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'''Reference'''<blockquote>Barcelos, R. L., Magnago, R. F., & Leripio, A. A. (2018). Analysis of the technological impact on industry and its effects on waste production and disposal: a case study of the surfboard manufacturing industry. ''Ciência e Natura'', ''40''(0), 49. <nowiki>https://doi.org/10.5902/2179460X31540</nowiki></blockquote><blockquote>Brodeur, M., Brunet, P., & Primiani, C. (2011). Naturally Gnarly: The all-natural surfboard. ''Montreal: Mcgill''.</blockquote><blockquote>Mateus, M. M., Bordado, J. M., & dos Santos, R. G. (2017). Ultimate use of Cork – Unorthodox and innovative applications. ''Ciência & Tecnologia Dos Materiais'', ''29''(2), 65–72. <nowiki>https://doi.org/10.1016/j.ctmat.2016.03.005</nowiki></blockquote><blockquote>Michelena, A. H., Graham-Jones, J., Summerscales, J., & Hall, W. (2016). Eco-friendly Flax Fibre/Epoxy Resin/Composite System for Surfboard Production. In R. Fangueiro & S. Rana (Eds.), ''Natural Fibres: Advances in Science and Technology Towards Industrial Applications'' (pp. 267–277). Springer Netherlands.</blockquote><blockquote>Moss Research Announces “Industry-First” Sustainable Surfboards. (2011, January 25). Retrieved 9 April 2019, from SURFER Magazine website: <nowiki>https://www.surfer.com/blogs/industry-news/moss-research-announces-%e2%80%9cindustry-first%e2%80%9d-sustainable-surfboards/</nowiki></blockquote><blockquote>Sullivan, S. (2007). Sustainable Surfboards. ''Independent Study Project (ISP) Collection''. Retrieved from <nowiki>https://digitalcollections.sit.edu/isp_collection/724</nowiki></blockquote><blockquote>The Ecoboard Lifecycle Study |. (2016). Retrieved 9 April 2019, from <nowiki>http://sustainablesurf.org/2016/06/the-ecoboard-lifecycle-study/</nowiki></blockquote><blockquote>Vartiainen, N. (2018). ''THE NEW WAVE OF SUSTAINABLE SURF INDUSTRY''. 71.</blockquote><blockquote>Woody, T. (2009, November 18). Green Foam Blanks Tries to Limit Toxin From Making Surfboards. ''The New York Times''. Retrieved from <nowiki>https://www.nytimes.com/2009/11/19/business/energy-environment/19SURF.html</nowiki></blockquote>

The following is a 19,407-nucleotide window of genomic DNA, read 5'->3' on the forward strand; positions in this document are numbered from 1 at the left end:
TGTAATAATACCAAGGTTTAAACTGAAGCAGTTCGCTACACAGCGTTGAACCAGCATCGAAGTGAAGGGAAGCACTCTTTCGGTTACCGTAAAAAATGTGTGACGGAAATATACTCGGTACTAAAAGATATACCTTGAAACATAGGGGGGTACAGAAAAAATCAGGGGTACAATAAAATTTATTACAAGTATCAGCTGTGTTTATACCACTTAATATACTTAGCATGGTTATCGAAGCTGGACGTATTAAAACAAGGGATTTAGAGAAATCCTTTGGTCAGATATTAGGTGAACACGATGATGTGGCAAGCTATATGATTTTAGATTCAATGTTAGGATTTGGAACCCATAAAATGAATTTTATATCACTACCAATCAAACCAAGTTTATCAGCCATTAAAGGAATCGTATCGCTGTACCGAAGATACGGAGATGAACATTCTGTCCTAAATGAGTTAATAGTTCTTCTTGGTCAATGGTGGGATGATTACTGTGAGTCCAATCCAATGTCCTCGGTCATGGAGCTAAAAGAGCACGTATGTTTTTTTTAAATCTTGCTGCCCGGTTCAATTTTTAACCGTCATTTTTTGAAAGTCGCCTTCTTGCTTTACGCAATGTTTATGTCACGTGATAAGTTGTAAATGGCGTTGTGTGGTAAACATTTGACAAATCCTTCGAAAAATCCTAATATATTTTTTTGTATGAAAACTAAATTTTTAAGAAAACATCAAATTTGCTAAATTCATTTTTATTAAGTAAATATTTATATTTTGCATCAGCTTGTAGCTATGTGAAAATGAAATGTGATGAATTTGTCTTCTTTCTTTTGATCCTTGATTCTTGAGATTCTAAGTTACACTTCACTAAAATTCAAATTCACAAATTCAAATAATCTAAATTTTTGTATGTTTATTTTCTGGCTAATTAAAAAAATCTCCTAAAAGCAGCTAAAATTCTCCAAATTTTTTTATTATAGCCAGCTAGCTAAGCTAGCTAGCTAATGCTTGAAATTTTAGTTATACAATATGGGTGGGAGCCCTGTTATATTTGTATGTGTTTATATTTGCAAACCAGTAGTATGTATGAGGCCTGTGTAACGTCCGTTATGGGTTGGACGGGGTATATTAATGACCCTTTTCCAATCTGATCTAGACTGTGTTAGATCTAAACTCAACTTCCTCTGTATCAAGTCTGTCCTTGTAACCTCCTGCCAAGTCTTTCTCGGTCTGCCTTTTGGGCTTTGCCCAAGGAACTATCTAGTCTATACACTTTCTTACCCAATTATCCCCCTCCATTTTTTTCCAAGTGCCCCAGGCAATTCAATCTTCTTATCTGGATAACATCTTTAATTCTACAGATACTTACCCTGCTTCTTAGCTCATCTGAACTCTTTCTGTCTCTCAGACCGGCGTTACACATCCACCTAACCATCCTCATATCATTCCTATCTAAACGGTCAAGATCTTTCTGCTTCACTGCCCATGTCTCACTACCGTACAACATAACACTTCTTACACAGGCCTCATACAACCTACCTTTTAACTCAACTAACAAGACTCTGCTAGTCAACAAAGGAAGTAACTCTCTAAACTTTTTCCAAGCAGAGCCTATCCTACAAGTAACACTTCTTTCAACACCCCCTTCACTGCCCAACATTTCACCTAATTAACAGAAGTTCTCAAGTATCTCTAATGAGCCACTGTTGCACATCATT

Brodeur, M., Brunet, P., & Primiani, C. (2011). Naturally Gnarly: The all-natural surfboard. ''Montreal: Mcgill''.
 
 
 
Mateus, M. M., Bordado, J. M., & dos Santos, R. G. (2017). Ultimate use of Cork – Unorthodox and innovative applications. ''Ciência & Tecnologia Dos Materiais'', ''29''(2), 65–72. <nowiki>https://doi.org/10.1016/j.ctmat.2016.03.005</nowiki>
 
 
 
Michelena, A. H., Graham-Jones, J., Summerscales, J., & Hall, W. (2016). Eco-friendly Flax Fibre/Epoxy Resin/Composite System for Surfboard Production. In R. Fangueiro & S. Rana (Eds.), ''Natural Fibres: Advances in Science and Technology Towards Industrial Applications'' (pp. 267–277). Springer Netherlands.
 
 
 
Moss Research Announces “Industry-First” Sustainable Surfboards. (2011, January 25). Retrieved 9 April 2019, from SURFER Magazine website: <nowiki>https://www.surfer.com/blogs/industry-news/moss-research-announces-%e2%80%9cindustry-first%e2%80%9d-sustainable-surfboards/</nowiki>
 
 
 
Sullivan, S. (2007). Sustainable Surfboards. ''Independent Study Project (ISP) Collection''. Retrieved from <nowiki>https://digitalcollections.sit.edu/isp_collection/724</nowiki>
 
 
 
The Ecoboard Lifecycle Study |. (2016). Retrieved 9 April 2019, from <nowiki>http://sustainablesurf.org/2016/06/the-ecoboard-lifecycle-study/</nowiki>
 
 
 
Vartiainen, N. (2018). ''THE NEW WAVE OF SUSTAINABLE SURF INDUSTRY''. 71.
 
 
 
Woody, T. (2009, November 18). Green Foam Blanks Tries to Limit Toxin From Making Surfboards. ''The New York Times''. Retrieved from <nowiki>https://www.nytimes.com/2009/11/19/business/energy-environment/19SURF.html</nowiki></blockquote>